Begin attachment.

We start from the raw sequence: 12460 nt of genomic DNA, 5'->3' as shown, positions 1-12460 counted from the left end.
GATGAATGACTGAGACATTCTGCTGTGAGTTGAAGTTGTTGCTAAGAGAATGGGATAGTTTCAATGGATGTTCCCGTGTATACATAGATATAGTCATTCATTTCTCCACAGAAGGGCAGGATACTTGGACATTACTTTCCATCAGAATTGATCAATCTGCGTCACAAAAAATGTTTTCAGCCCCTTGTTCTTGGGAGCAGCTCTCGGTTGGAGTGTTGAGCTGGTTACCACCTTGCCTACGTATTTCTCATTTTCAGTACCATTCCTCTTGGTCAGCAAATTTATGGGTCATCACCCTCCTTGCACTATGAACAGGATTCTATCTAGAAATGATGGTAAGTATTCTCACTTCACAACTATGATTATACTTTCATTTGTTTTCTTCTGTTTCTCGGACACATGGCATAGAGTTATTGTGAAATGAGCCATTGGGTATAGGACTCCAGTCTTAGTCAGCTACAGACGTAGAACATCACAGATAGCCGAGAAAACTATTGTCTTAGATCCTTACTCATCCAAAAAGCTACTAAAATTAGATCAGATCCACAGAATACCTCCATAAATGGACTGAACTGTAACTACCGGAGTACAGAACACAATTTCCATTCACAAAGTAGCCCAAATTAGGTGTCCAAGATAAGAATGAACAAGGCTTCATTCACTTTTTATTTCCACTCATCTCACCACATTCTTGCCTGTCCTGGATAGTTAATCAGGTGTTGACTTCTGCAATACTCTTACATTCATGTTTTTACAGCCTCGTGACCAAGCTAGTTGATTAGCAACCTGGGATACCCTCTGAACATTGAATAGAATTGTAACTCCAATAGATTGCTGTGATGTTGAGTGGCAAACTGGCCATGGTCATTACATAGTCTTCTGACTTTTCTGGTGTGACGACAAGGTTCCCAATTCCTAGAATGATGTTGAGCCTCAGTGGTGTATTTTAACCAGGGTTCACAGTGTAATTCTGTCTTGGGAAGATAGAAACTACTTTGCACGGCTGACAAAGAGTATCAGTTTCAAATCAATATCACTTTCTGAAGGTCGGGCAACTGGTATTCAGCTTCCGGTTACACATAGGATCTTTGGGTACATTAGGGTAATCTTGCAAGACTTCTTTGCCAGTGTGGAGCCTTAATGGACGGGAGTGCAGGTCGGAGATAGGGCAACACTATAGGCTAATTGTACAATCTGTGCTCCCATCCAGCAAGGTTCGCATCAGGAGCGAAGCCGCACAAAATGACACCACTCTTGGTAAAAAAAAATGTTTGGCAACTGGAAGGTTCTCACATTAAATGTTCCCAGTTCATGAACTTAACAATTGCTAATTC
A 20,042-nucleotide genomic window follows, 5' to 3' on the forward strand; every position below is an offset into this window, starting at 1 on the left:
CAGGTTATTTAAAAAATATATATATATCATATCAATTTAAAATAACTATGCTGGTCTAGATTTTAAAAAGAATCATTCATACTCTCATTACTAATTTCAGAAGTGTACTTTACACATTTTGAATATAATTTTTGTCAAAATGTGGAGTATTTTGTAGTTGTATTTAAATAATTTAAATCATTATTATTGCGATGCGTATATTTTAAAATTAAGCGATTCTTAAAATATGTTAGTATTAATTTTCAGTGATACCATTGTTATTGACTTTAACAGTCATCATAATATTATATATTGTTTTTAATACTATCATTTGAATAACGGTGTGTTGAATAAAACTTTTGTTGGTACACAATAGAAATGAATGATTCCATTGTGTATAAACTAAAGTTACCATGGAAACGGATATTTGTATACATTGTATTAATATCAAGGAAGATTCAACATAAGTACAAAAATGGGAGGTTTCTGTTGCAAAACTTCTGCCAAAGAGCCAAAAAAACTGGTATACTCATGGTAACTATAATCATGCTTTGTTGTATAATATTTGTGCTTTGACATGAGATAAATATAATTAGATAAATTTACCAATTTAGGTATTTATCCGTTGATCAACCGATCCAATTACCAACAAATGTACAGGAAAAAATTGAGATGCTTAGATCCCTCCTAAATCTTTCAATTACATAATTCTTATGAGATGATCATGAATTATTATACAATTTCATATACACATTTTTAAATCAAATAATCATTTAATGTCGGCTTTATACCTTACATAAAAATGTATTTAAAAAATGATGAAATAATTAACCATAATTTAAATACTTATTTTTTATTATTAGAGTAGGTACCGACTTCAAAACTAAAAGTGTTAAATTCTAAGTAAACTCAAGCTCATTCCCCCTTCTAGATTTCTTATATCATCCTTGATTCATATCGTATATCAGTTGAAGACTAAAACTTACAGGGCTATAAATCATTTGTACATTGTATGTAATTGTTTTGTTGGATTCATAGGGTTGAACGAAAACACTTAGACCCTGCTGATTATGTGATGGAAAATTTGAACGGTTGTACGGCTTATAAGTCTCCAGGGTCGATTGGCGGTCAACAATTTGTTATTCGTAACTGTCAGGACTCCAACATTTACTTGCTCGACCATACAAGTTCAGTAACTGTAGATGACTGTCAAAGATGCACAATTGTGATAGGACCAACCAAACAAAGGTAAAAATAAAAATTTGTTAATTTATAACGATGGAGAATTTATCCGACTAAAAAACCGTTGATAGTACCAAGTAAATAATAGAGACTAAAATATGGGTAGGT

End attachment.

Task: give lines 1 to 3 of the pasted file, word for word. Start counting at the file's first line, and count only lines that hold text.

We start from the raw sequence: 12460 nt of genomic DNA, 5'->3' as shown, positions 1-12460 counted from the left end.
GATGAATGACTGAGACATTCTGCTGTGAGTTGAAGTTGTTGCTAAGAGAATGGGATAGTTTCAATGGATGTTCCCGTGTATACATAGATATAGTCATTCATTTCTCCACAGAAGGGCAGGATACTTGGACATTACTTTCCATCAGAATTGATCAATCTGCGTCACAAAAAATGTTTTCAGCCCCTTGTTCTTGGGAGCAGCTCTCGGTTGGAGTGTTGAGCTGGTTACCACCTTGCCTACGTATTTCTCATTTTCAGTACCATTCCTCTTGGTCAGCAAATTTATGGGTCATCACCCTCCTTGCACTATGAACAGGATTCTATCTAGAAATGATGGTAAGTATTCTCACTTCACAACTATGATTATACTTTCATTTGTTTTCTTCTGTTTCTCGGACACATGGCATAGAGTTATTGTGAAATGAGCCATTGGGTATAGGACTCCAGTCTTAGTCAGCTACAGACGTAGAACATCACAGATAGCCGAGAAAACTATTGTCTTAGATCCTTACTCATCCAAAAAGCTACTAAAATTAGATCAGATCCACAGAATACCTCCATAAATGGACTGAACTGTAACTACCGGAGTACAGAACACAATTTCCATTCACAAAGTAGCCCAAATTAGGTGTCCAAGATAAGAATGAACAAGGCTTCATTCACTTTTTATTTCCACTCATCTCACCACATTCTTGCCTGTCCTGGATAGTTAATCAGGTGTTGACTTCTGCAATACTCTTACATTCATGTTTTTACAGCCTCGTGACCAAGCTAGTTGATTAGCAACCTGGGATACCCTCTGAACATTGAATAGAATTGTAACTCCAATAGATTGCTGTGATGTTGAGTGGCAAACTGGCCATGGTCATTACATAGTCTTCTGACTTTTCTGGTGTGACGACAAGGTTCCCAATTCCTAGAATGATGTTGAGCCTCAGTGGTGTATTTTAACCAGGGTTCACAGTGTAATTCTGTCTTGGGAAGATAGAAACTACTTTGCACGGCTGACAAAGAGTATCAGTTTCAAATCAATATCACTTTCTGAAGGTCGGGCAACTGGTATTCAGCTTCCGGTTACACATAGGATCTTTGGGTACATTAGGGTAATCTTGCAAGACTTCTTTGCCAGTGTGGAGCCTTAATGGACGGGAGTGCAGGTCGGAGATAGGGCAACACTATAGGCTAATTGTACAATCTGTGCTCCCATCCAGCAAGGTTCGCATCAGGAGCGAAGCCGCACAAAATGACACCACTCTTGGTAAAAAAAAATGTTTGGCAACTGGAAGGTTCTCACATTAAATGTTCCCAGTTCATGAACTTAACAATTGCTAATTC
A 20,042-nucleotide genomic window follows, 5' to 3' on the forward strand; every position below is an offset into this window, starting at 1 on the left: